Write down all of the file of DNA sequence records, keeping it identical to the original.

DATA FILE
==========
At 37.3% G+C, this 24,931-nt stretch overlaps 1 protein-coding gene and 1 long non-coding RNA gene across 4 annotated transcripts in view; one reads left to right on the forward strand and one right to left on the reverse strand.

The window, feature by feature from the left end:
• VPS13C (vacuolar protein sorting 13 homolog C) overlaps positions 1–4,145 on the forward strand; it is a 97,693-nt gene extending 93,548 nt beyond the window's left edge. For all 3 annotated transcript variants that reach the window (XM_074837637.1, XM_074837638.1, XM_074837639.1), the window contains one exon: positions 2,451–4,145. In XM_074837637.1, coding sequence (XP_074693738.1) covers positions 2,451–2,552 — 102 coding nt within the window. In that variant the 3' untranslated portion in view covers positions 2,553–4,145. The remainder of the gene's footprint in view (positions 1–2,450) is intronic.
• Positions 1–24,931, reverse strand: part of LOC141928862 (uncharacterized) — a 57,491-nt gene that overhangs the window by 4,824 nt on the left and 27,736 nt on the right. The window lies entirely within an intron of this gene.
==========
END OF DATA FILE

At 37.3% G+C, this 24,931-nt stretch overlaps 1 protein-coding gene and 1 long non-coding RNA gene across 4 annotated transcripts in view; one reads left to right on the forward strand and one right to left on the reverse strand.

The window, feature by feature from the left end:
• VPS13C (vacuolar protein sorting 13 homolog C) overlaps positions 1–4,145 on the forward strand; it is a 97,693-nt gene extending 93,548 nt beyond the window's left edge. For all 3 annotated transcript variants that reach the window (XM_074837637.1, XM_074837638.1, XM_074837639.1), the window contains one exon: positions 2,451–4,145. In XM_074837637.1, coding sequence (XP_074693738.1) covers positions 2,451–2,552 — 102 coding nt within the window. In that variant the 3' untranslated portion in view covers positions 2,553–4,145. The remainder of the gene's footprint in view (positions 1–2,450) is intronic.
• Positions 1–24,931, reverse strand: part of LOC141928862 (uncharacterized) — a 57,491-nt gene that overhangs the window by 4,824 nt on the left and 27,736 nt on the right. The window lies entirely within an intron of this gene.